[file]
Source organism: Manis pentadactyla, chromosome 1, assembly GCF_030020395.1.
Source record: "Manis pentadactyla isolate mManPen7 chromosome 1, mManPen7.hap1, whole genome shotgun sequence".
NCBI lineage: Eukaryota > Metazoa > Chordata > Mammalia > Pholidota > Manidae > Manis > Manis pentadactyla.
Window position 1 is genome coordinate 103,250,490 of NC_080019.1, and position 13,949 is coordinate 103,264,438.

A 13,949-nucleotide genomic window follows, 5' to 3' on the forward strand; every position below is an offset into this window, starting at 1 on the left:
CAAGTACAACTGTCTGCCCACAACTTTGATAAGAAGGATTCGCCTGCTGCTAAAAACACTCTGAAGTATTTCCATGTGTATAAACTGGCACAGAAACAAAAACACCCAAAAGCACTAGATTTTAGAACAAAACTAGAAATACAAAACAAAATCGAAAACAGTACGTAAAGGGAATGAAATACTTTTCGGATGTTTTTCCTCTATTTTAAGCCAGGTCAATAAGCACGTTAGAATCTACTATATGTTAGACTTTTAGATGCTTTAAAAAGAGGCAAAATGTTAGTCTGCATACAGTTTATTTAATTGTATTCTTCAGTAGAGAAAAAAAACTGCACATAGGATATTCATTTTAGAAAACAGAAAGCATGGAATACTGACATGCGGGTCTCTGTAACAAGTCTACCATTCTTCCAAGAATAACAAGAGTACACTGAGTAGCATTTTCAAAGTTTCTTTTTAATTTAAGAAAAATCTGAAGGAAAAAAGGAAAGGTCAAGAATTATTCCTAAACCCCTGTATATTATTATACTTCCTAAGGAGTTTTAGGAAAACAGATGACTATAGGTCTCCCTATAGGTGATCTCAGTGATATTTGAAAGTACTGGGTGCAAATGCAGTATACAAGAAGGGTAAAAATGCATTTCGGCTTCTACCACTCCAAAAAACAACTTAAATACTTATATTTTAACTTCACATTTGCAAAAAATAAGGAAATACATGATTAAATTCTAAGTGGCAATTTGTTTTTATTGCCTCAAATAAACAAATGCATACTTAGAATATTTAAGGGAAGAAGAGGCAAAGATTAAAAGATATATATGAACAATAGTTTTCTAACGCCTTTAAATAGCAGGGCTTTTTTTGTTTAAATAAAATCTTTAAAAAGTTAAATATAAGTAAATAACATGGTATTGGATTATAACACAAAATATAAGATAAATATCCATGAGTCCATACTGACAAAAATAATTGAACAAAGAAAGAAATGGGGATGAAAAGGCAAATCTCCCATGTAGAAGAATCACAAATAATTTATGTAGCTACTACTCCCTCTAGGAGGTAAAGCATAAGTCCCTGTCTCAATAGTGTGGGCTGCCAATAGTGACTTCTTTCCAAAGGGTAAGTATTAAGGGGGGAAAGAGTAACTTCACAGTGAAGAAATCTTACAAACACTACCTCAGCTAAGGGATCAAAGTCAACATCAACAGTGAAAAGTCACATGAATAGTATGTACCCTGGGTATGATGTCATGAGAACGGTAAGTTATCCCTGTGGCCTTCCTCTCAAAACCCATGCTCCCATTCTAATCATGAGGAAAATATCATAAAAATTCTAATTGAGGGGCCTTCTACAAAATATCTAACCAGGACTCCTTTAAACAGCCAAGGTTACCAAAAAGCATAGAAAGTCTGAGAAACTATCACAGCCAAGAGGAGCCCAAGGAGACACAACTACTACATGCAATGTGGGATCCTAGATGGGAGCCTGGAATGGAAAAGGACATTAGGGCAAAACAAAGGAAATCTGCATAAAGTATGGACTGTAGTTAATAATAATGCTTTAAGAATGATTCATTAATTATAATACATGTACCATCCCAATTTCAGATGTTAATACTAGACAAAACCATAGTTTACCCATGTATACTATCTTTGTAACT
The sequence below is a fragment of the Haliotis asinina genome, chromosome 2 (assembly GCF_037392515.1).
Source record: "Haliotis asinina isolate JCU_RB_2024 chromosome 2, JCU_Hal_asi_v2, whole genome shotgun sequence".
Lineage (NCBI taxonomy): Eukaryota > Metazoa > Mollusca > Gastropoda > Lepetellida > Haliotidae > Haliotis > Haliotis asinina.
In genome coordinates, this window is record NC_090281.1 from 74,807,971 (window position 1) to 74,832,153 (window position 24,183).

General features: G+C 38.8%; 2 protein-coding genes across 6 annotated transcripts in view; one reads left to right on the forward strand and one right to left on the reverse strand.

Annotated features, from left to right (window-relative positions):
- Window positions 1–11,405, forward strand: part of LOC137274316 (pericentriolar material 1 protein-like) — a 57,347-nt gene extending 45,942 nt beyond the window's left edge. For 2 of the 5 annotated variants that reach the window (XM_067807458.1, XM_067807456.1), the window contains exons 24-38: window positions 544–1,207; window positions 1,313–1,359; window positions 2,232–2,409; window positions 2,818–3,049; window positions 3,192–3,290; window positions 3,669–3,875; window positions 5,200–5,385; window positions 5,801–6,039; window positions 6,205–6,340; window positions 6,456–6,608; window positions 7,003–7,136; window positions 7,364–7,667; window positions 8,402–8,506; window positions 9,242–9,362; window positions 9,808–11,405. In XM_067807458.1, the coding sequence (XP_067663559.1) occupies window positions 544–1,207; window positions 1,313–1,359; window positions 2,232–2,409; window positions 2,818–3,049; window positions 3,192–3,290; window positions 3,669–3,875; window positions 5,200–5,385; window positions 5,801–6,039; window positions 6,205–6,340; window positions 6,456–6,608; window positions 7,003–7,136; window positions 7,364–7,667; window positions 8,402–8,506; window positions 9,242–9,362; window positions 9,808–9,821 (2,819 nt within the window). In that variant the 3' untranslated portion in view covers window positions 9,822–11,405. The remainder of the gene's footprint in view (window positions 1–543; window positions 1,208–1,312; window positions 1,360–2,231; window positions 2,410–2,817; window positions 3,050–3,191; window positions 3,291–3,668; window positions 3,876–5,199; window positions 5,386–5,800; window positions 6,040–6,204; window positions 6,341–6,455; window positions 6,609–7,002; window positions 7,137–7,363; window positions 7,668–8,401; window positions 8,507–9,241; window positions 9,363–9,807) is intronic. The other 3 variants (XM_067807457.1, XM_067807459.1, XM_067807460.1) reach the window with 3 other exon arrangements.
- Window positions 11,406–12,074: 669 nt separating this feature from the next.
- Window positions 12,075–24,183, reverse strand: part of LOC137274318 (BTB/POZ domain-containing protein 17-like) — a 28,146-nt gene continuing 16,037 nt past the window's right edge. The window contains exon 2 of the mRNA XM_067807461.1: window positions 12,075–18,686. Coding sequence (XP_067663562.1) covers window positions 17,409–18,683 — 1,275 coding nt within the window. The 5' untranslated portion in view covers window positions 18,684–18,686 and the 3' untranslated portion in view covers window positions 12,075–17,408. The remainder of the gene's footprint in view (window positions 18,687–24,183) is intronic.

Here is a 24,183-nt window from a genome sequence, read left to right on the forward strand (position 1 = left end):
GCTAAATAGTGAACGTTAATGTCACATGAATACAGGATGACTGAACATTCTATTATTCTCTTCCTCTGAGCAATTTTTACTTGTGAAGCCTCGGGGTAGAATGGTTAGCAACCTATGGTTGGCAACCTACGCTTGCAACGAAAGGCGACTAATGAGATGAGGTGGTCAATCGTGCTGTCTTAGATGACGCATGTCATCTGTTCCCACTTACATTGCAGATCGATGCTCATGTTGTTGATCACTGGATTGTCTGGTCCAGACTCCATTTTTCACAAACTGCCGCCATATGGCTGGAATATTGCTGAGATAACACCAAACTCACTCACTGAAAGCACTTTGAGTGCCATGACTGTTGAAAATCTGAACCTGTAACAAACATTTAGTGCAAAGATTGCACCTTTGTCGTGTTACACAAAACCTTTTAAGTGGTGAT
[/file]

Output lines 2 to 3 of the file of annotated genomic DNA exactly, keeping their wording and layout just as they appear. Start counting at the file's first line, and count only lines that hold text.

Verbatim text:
Source record: "Manis pentadactyla isolate mManPen7 chromosome 1, mManPen7.hap1, whole genome shotgun sequence".
NCBI lineage: Eukaryota > Metazoa > Chordata > Mammalia > Pholidota > Manidae > Manis > Manis pentadactyla.